(A-C) Barley protoplasts were transfected with pUBQ:luciferase and either an piPKb002 empty vector control (EV) or piPKb002 containing cDNAs of (A) AVRa1, AVRa7 variants and CSEP0060, all lacking their respective signal peptides (SPs) together with either Mla1 or Mla7; (B) AVRa9 variants and AVRa13 variants, all lacking their respective SPs together with either Mla9 or Mla13; (C) AVRa10, AVRa10-V/AVRa22-V, AVRa22, and CSEP0266 without SPs and EKA_AVRa10, together with either Mla10 or Mla22. Luciferase activity was determined ~16 hr post transfection as a proxy for cell death and normalized for each Mla construct by setting the detected luminescence for the corresponding EV transfection to 1. All values obtained in at least four independent experiments are indicated by dots, error bars = standard deviation. Differences between samples were assessed by analysis of variance (ANOVA) and subsequent Tukey post hoc tests for each Mla construct. Calculated P values were as follows: Mla7: p=1.2e-13 and Mla1: p=1.9e-03 (A); Mla13: p=3.2e-06 and Mla9: p=1.3e-04 (B); Mla10: p=4.2e-04 and Mla22: p=5.5e-04 (C). Samples marked by identical letters in the plots do not differ significantly (p<0.05) in the Tukey test for the corresponding transfected Mla. (D–H) Nicotiana benthamiana plants were transformed transiently as indicated. cDNAs lacking stop codons were fused in between the 35S promotor sequence and 4xMyc (Mla variants) or mYFP (CSEPs and AVRa variants lacking SPs and EKA_AVRa10) epitope sequences. Cell death (D, G) was determined three days post transformation and figures shown are representatives of at least three independently performed experiments with at least three transformations per experiment. Protein levels (E, F, H) of MLA-4xMyc, CSEP-mYFP, AVRA-mYFP and EKA_AVRA-mYFP in Nicotiana benthamiana corresponding to constructs of D and G. Leaf tissue was harvested two days post infiltration. Total protein was extracted and recovered by GFP-Trap pull-down as indicated. Extracts and immunoprecipitates were separated by gel electrophoresis and probed by anti-Myc or anti-GFP western blotting (WB) as indicated. IP: Immunoprecipitated fraction. CBB: Coomassie brilliant blue.

https://doi.org/10.7554/eLife.44471.008

Co-expression of Mla9 with the AVRa9 candidate, but not its variants AVRa9-V1 and AVRa9-V2 or AVRa13-1 and AVRa13-V2 (Lu et al., 2016), resulted in a significant 67% relative reduction of LUC activity. This cell death activity was specific to Mla9 as co-expression of AVRa9 with Mla13 did not significantly reduce LUC activity (Figure 4B). Co-expression of the previously reported AVRa13 (Lu et al., 2016) with Mla13 reduced LUC activity in a Mla13-dependent manner by 69% (Figure 4B).

Similar to the moderate reduction of LUC activity when AVRa7-1 was co-expressed with Mla7 (Figure 4A), co-expression of the AVRa10 candidate with Mla10 reduced the reporter activity by only 25% (Figure 4C). LUC reduction was not observed when AVRa10-V/AVRa22-V, AVRa22, CSEP0266, or EKA_AVRa10 were co-expressed with Mla10. Co-expression of EKA_AVRa10, AVRa10, and Mla10 had no impact on LUC reduction when compared to co-expression of AVRa10 and Mla10 alone (Figure 4—figure supplement 2D). Co-expression of Mla22 with AVRa22, but not AVRa10, AVRa10-V/AVRa22-V, CSEP0266, or EKA_AVRa10, reduced relative LUC activity by 53% when compared to co-expression of Mla22 with an EV control (Figure 4C). These findings provide functional evidence that CSEP0141 alleles define AVRa10 and AVRa22 avirulence effectors and are specifically recognized by allelic MLA10 and MLA22 receptors, respectively.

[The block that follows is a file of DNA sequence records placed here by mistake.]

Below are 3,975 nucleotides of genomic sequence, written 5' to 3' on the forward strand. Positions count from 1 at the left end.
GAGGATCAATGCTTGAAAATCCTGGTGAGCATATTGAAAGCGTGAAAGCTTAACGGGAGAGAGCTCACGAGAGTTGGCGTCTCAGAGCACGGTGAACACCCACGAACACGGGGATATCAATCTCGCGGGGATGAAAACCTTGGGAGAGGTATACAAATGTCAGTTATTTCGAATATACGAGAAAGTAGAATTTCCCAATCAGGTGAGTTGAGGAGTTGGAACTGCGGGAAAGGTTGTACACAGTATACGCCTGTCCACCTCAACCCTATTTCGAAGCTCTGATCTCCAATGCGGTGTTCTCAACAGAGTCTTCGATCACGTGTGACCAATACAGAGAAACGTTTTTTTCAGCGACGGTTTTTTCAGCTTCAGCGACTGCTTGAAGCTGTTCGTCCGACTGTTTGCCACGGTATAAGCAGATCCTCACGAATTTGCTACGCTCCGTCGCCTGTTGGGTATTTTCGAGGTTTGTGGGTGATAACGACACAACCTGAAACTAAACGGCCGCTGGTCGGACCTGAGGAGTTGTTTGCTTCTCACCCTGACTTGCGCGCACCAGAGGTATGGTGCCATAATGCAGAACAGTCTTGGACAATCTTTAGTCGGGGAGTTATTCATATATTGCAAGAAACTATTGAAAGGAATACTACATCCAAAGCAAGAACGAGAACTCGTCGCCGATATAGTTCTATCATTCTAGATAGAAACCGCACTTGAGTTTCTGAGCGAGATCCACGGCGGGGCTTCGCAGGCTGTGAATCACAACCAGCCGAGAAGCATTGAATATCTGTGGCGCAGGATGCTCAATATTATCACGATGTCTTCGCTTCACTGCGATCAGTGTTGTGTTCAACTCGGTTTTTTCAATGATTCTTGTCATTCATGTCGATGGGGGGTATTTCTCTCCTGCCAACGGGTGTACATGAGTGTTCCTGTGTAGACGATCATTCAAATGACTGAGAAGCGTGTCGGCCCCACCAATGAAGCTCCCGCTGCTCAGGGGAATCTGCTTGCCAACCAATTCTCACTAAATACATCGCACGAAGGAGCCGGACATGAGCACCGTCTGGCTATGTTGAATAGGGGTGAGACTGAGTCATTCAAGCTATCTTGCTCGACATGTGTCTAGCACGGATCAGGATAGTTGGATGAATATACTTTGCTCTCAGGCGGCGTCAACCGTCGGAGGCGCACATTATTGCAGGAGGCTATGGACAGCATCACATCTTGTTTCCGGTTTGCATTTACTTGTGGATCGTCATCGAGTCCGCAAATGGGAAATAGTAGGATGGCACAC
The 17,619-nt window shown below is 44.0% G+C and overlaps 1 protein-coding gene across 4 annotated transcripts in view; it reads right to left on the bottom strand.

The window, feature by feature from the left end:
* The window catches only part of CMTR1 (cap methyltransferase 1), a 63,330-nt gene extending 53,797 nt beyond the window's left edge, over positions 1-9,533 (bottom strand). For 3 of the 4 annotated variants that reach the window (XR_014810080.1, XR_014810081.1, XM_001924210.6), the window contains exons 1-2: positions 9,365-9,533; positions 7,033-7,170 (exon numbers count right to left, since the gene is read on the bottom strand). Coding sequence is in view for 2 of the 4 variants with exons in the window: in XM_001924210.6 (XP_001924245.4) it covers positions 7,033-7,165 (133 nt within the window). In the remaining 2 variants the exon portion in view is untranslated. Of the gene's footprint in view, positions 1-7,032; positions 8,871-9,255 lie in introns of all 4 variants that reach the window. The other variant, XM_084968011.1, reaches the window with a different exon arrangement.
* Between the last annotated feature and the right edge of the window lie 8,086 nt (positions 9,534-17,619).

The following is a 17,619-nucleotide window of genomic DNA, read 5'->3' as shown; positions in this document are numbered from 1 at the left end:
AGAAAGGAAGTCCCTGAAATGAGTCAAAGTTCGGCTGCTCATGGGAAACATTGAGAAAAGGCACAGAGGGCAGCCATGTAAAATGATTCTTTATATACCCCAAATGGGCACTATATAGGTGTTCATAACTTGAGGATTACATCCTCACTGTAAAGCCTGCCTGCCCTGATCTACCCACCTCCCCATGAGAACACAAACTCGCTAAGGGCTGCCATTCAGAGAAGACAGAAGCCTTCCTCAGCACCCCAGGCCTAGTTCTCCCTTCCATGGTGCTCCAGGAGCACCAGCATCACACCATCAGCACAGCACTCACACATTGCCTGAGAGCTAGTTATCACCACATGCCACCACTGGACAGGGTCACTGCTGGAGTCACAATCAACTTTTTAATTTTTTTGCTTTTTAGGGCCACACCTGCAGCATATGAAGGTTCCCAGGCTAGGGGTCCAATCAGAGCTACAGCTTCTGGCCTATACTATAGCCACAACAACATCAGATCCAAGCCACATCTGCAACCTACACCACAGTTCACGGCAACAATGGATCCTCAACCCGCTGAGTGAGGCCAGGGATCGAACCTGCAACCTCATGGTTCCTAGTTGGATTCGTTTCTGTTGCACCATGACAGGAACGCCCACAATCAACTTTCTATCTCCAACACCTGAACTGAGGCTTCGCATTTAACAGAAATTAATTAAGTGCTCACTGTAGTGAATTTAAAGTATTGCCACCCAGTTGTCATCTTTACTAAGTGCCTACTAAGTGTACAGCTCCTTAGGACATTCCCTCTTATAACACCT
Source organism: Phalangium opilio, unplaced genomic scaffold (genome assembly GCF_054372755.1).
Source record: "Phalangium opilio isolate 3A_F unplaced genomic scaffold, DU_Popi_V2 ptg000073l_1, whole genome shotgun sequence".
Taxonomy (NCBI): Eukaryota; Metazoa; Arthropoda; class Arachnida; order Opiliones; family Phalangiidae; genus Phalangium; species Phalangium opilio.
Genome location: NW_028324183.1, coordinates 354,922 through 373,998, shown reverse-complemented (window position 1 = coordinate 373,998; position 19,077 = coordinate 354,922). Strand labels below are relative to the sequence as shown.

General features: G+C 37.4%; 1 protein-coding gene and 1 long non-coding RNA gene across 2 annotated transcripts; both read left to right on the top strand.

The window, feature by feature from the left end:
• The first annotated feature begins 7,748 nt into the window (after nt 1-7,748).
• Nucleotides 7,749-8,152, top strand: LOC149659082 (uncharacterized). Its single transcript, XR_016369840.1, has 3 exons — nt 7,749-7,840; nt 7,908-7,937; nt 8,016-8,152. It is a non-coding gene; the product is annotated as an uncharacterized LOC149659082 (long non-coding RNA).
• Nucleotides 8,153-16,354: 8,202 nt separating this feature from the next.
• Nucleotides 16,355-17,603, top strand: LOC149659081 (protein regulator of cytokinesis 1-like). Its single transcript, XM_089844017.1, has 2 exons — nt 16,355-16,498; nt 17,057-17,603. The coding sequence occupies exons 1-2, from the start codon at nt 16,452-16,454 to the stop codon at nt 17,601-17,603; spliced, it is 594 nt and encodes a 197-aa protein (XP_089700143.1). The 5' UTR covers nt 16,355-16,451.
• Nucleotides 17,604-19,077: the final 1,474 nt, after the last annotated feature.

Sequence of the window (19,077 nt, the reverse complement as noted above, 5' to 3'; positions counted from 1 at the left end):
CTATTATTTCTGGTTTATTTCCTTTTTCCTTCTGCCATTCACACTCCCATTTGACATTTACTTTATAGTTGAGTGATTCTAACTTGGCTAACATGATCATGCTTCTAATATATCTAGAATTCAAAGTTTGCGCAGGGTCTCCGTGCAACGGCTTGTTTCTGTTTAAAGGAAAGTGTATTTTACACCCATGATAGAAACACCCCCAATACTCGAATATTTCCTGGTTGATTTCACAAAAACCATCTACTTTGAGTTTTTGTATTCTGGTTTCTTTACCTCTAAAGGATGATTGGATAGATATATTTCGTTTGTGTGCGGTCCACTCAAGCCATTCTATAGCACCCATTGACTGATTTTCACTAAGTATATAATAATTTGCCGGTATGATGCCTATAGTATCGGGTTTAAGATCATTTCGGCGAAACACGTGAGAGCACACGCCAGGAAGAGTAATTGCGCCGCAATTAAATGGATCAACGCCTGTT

Co-expression of matching Mla and AVRa pairs is necessary and sufficient to trigger cell death in N. benthamiana

Next we tested whether Agrobacterium tumefaciens-mediated delivery and co-expression of matching Mla and AVRa pairs can trigger cell death in heterologous N. benthamiana leaves. In addition to newly isolated AVRA7, AVRA9 and AVRA10/AVRA22, we included the previously reported AVRA1 and AVRA13 variants as additional specificity controls in these experiments (Figure 4D–4H) (Lu et al., 2016). For protein expression and stability analysis in this heterologous system, the constructs were designed to express C-terminally 4xMyc-tagged MLA receptors and C-terminally mYFP-tagged AVRA variants without signal peptide sequences.

Delivery of the AVRa1-mYFP construct but not the construct for its virulent variant, AVRa1-V1-mYFP, conferred cell death in N. benthamiana when co-expressed with Mla1-4xMyc, but not when co-expressed with Mla7-4xMyc or Mla13-4xMyc (Figure 4D, Figure 4—figure supplement 2). We also observed statistically significant cell death intensity when AVRa13-1-mYFP and AVRa13-3-mYFP, but not the virulent variants AVRa13-V1-mYFP or AVRa13-V2-mYFP when co-expressed with Mla13-4xMyc (Figure 4D; Figure 4—figure supplement 2). Cell death was not seen when the same AVRa effector constructs were co-expressed with Mla1-4xMyc or Mla7-4xMyc (Figure 4D; Figure 4—figure supplement 2), indicating retained recognition specificity of MLA1 and MLA13 receptors in this heterologous plant species, respectively.

AVRa7-1 mediates moderately reduced LUC reporter activity in barley protoplasts when co-expressed with Mla7, whereas AVRa7-2 expression leads to a strong reduction of reporter activity in the same experiment (Figure 4A). Correspondingly, in N. benthamiana we observed MLA7-dependent cell death only when expressing AVRa7-2-mYFP together with Mla7-4xMyc, but not when Mla7-4xMyc was co-expressed with AVRa7-1-mYFP or AVRa7-V1-mYFP variants (Figure 4D, Figure 4—figure supplement 2). The lack of AVRA7-1 - MLA7 cell death in N. benthamiana is not due to AVRA7-1-mYFP protein stability (Figure 4E) but may be due to other unknown aspects of the heterologous system.